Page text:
This advancement is a vital element of the programme. It is a strongly positive sanction. The adolescent begins in Phase 1 without any rights or responsibilities. It is understood that as the drug is gradually metabolized and excreted he will be able, perhaps for the first time in years, to think clearly. For two weeks, accordingly, he participates in the sessions but he does not have any special rights or privileges. And then, in the course of time, and through the sought after concensus of his peers, he progresses through the five phases of the programme. The reward for relinquishing the interests and values of the drug user is always promotion to a higher level. Thus Straight emphasizes very potent sanctions of an altogether positive nature.

      No one is abused physically, no one is denied food or rest, no one is publicly humiliated by having his head shaved or by having to sit in a corner or by having to wear a dunce cap. No such devices, from the threat of torture to the use of mechanical restraints or solitary confinement, are used at Straight.

      Peer pressure is, of course, tremendously powerful; and this is a constant element in the programme; but this potent instrument is not, in our opinion, abused in any way. Misbehaviour is certainly not countenanced but it is always handled gently and with an astonishing amount of restraint and affection.

    Our conclusion, with regard to the use of brainwashing techniques at Straight, was that one would have to broaden the definition of this word to the point of meaninglessness for it to be applied there.


    Is Straight sadistic?

    This question was a major one for us because we have observed much sadism in the human potential movement, and also in the cults, in recent years. Indeed the true brainwashers are determined to reduce their subjects to a condition of helpless dependence so that they can oversee their re-development in the manner desired by them. And in order to bring about a state of utter powerlessness many sadistic techniques may be used. At Straight the opportunity to cause extreme regression was certainly there, as it would be whenever a bewildered and possibly frightened person finds himself in an unfamiliar and quite structured environment. Indeed one of the first observations we made was the grasping of the belt loops of every first phase person whenever he had to move from one place to another. The rationale of this practice was based on the idea that the newcomer had established that his life was unmanageable. He needed, therefore, to have a hand on him wherever he went. This technique held within it the seed of much abuse and Straight would be well advised to watch it carefully. As it stands it is not really offensive and it lasts, in any case, for a relatively short period of time. It is obvious, however, that a director bent on cruel humiliation could hold that the newcomer had so abused his life as to have given up his right to be a human being. As such he would be required to crawl about on all fours or eat without benefit of utensils. The statement as it is currently made at Straight is acceptable but great care must be taken to check any evolution of this idea in the direction of outright sadism.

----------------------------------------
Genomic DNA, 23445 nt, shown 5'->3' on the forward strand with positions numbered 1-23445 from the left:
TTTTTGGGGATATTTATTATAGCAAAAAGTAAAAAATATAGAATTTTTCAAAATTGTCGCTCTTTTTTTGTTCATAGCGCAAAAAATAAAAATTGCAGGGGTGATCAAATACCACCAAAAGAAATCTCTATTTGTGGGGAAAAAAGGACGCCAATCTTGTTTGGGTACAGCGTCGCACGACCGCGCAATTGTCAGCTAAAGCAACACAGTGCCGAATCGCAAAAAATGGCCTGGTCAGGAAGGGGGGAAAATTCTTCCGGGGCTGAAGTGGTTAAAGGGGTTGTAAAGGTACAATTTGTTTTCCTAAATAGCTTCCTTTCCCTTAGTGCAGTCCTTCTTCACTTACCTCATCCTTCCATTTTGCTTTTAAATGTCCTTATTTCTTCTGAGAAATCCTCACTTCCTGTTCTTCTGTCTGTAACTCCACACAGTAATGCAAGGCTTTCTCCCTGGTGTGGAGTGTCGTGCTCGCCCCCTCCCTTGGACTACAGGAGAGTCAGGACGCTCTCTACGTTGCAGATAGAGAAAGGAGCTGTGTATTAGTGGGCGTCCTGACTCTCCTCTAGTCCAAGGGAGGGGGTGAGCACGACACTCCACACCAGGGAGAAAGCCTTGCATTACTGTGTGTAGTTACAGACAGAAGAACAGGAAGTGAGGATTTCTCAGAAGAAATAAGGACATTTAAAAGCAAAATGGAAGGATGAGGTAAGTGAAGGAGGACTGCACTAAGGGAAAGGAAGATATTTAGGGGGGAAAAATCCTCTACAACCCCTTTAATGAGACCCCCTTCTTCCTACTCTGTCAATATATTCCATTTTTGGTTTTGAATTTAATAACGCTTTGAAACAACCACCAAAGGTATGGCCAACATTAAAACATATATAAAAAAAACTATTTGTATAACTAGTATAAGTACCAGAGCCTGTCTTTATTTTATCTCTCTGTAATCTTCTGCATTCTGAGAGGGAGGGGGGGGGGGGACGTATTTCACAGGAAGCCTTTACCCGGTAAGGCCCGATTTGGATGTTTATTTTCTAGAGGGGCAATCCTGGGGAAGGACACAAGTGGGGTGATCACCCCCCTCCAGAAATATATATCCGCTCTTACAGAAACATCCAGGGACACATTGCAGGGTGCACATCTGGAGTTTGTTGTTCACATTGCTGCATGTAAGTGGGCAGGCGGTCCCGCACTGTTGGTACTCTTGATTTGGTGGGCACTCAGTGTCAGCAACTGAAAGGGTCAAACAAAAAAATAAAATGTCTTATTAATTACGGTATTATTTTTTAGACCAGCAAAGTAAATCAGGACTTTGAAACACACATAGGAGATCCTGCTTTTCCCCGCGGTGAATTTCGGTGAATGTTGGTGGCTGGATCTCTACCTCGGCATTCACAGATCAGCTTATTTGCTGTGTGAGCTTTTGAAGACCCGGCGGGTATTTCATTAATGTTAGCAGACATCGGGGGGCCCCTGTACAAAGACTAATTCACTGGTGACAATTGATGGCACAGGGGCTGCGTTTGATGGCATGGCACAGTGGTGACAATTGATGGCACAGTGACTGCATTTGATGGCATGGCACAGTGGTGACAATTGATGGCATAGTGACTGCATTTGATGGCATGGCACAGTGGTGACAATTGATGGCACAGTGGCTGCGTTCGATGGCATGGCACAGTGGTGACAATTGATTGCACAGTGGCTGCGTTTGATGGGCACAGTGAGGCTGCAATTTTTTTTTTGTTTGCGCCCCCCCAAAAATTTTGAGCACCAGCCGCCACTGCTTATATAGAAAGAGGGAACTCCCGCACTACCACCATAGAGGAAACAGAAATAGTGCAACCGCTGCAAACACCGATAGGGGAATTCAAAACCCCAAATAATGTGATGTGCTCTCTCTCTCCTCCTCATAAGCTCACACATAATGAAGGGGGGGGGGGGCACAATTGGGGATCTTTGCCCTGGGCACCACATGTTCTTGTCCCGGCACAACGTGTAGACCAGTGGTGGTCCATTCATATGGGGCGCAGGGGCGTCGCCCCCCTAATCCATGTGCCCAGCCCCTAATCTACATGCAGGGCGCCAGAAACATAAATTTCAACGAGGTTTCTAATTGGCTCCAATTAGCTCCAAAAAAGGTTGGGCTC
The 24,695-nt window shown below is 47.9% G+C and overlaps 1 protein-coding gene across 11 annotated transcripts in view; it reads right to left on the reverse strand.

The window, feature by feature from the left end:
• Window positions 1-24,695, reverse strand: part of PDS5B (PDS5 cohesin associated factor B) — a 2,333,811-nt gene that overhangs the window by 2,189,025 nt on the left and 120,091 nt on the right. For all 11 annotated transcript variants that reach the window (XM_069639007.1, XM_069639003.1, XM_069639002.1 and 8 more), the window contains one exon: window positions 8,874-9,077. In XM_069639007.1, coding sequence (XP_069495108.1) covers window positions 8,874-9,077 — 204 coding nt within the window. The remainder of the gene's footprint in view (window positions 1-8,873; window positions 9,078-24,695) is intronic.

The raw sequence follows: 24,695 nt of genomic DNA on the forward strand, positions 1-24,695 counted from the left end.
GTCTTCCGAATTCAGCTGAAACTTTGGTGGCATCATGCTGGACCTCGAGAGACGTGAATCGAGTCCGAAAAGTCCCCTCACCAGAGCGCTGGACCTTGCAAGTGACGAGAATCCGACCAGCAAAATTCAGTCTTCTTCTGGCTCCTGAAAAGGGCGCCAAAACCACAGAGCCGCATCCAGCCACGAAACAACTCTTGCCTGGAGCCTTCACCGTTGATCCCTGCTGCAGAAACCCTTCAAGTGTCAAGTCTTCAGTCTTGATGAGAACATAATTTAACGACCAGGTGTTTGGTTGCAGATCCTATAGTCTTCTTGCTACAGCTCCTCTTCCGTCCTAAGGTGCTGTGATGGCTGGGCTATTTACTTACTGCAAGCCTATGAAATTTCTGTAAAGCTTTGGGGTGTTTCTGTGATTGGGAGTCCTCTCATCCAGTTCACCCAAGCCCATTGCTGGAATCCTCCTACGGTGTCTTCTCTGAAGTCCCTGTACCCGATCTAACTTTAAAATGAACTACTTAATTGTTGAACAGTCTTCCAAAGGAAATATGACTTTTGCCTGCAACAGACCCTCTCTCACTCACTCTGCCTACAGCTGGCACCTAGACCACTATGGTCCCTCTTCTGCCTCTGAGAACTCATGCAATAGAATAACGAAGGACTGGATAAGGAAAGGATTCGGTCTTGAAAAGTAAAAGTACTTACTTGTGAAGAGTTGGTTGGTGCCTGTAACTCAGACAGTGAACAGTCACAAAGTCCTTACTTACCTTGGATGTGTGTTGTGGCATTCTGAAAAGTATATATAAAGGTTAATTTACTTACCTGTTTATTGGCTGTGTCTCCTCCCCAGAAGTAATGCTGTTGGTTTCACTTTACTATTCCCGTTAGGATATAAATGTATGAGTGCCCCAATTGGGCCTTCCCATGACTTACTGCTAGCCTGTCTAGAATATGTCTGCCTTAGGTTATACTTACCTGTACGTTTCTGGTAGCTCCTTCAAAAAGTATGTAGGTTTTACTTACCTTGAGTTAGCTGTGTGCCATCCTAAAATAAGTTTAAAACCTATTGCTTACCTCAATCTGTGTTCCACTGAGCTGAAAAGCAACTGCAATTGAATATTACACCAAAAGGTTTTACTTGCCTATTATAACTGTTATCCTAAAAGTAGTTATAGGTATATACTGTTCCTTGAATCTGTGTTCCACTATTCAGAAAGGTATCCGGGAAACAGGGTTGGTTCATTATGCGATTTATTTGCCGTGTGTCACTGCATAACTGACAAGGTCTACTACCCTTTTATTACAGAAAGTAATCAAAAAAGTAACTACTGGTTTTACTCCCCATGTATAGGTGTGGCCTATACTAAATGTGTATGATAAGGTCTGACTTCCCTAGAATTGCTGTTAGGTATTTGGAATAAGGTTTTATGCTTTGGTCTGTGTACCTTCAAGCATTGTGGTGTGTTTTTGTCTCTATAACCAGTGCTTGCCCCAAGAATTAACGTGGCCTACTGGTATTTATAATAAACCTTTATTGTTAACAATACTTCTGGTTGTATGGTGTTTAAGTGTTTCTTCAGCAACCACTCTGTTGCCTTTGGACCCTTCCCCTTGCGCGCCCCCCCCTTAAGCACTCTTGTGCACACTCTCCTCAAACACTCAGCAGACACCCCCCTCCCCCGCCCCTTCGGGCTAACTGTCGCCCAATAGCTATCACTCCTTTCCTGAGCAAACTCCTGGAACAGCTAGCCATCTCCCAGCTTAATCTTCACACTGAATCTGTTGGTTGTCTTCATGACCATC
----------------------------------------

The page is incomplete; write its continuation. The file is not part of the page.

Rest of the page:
In another sense the group could conceivably be sadistic toward some person chosen, perhaps through his own disruptiveness, to be a target for special abuse. This potential exists in all human societies and it is sometimes savage and relentless. Groups can be converted into dangerous instruments and, as such, they can become righteously uncompromising and unfeeling.

    At Straight the possibility of such a development is checked in several ways. First of all there is a prevailing mood of tolerance and affection. It is a rule that no one may comment on another person behind his back. No one, moreover, is ever rewarded for unjustly attacking another person with his words. There appeared to be a great deal of sensitivity to this and the group was extraordinarily forgiving and supportive of the person thus offended.